This eigth post will not share the same fate as Henry’s eight wives. Rather, it was more of a King Arthur day, complete with a dragon.
At the apprenticeship fair (way back at the beginning of the semester; gosh that seems like a long time ago) I showed off Anne B’s Minor Norwegian Dragon, as a sample of one of the many things you can do with tatting. Well, ever since then, one of the girls has been obsessed with making a dragon. That dragon has some teeth, though, and her skills aren’t quite up to dragon slaying yet. However I think I found a way around that.
Anne B’s tiny tiny dragon! It has split rings, but that’s not a big deal for needle tatting. I offered the pattern to the class, and several students seemed interested, though as soon as I mentioned that they would need one more technique, that is only a tiny, tiny bit more than what you already know, and not even difficult, I promise, they all backed off. Except the dragon lady. She and I worked on it together and she got about half way through by the end of class, and pronounced that it was “HARD!” I perssonally think the only hard part was, that it wasn’t a butterfly.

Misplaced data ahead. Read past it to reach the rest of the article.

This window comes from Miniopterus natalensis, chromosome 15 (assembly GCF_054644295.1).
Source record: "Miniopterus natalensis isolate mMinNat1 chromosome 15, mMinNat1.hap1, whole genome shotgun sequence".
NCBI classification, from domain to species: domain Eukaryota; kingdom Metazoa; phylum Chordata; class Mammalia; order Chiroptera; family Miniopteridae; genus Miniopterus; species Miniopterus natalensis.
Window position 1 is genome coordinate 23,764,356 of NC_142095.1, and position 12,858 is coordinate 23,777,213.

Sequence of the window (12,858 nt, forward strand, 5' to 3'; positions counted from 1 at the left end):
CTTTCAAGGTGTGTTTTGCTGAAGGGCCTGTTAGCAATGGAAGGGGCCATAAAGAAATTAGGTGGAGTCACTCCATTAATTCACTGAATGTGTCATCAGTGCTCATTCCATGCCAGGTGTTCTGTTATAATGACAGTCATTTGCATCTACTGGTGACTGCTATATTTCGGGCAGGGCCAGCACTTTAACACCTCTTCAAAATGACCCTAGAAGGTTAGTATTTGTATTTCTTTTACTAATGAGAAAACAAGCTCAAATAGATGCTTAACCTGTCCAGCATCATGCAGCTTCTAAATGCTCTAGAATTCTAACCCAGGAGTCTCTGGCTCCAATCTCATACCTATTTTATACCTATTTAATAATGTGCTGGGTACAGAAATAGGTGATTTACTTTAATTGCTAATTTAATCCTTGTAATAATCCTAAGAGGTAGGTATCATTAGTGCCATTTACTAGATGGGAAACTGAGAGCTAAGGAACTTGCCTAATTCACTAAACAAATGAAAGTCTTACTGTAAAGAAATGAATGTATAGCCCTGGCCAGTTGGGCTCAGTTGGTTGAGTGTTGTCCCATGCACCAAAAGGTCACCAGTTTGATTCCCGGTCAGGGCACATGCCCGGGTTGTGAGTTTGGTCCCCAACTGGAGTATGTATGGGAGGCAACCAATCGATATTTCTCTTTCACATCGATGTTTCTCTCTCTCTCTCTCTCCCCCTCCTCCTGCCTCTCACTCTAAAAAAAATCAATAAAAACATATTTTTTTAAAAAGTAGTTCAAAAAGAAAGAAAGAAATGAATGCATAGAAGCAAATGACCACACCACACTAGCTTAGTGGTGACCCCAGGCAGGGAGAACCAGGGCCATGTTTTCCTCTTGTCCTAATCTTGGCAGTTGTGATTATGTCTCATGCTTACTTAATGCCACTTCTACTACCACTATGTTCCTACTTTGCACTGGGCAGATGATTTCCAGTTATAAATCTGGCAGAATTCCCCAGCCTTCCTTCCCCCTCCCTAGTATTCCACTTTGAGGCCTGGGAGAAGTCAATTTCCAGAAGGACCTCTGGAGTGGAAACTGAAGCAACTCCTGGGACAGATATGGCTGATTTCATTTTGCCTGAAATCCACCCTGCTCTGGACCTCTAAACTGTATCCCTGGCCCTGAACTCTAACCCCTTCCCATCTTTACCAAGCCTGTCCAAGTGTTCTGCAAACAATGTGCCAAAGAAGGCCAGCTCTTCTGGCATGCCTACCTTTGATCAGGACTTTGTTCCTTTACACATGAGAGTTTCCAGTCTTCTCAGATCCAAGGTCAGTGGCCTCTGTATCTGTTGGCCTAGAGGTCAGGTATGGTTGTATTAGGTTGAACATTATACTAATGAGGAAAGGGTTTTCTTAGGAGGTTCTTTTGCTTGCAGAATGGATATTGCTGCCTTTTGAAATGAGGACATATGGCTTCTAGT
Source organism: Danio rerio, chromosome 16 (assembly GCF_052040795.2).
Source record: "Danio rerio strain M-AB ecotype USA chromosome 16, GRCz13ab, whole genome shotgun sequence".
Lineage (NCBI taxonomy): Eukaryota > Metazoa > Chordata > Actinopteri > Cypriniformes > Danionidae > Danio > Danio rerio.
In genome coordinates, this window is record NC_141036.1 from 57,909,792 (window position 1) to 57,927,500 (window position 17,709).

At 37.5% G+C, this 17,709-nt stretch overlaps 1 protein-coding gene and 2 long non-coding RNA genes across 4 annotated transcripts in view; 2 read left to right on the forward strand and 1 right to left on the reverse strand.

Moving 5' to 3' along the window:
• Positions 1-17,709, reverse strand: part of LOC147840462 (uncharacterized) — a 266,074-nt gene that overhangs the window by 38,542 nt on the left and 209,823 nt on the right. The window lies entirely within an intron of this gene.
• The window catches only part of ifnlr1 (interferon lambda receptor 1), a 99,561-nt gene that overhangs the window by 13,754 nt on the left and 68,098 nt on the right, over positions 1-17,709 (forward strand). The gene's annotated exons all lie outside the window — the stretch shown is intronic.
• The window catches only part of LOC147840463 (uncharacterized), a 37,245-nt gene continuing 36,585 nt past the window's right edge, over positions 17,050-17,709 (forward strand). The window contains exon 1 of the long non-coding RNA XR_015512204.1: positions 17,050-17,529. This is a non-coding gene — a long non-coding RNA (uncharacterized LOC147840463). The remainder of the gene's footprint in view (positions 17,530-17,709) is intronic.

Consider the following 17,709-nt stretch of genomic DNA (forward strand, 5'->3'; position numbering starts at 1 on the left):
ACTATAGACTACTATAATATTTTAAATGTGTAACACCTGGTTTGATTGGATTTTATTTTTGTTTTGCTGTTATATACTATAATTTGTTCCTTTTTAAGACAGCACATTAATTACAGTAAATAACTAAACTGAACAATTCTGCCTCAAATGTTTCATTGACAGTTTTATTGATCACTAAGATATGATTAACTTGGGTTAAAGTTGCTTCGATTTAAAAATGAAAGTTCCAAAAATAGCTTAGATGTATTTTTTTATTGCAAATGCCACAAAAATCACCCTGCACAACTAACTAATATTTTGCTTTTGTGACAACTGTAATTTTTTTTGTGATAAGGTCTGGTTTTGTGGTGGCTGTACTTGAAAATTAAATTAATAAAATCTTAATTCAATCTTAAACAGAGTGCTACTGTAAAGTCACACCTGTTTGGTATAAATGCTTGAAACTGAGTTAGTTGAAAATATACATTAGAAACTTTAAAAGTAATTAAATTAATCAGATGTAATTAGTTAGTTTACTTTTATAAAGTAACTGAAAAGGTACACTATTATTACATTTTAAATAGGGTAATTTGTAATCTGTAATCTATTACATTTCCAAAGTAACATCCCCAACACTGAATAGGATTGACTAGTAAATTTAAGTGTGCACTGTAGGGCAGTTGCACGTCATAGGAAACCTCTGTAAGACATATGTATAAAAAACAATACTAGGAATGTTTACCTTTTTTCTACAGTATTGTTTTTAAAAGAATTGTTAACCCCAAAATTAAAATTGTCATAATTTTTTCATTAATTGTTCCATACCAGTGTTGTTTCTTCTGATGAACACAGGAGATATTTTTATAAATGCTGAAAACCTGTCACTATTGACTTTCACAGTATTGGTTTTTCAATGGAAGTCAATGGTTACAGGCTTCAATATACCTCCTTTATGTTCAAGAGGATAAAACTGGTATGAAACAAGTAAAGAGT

Here is the tail of her tiny dragon.
Oh, and there were fish. Oh, my goodness there were so many fish. I brought in a tiny tatted fish doodle pattern, and I guess it looked easy enough because they all gave it a try.
Here is one of the fish.
The boys showing off their fish.
I am finding it interesting to teach needle tatting for the first time, and remembering how to do it for the first time in a decade. I find myself often saying, “take the shut…I mean needle.”
One more fish, except the tail. At least there was a break from butterflies.
Celebrate the butterfly!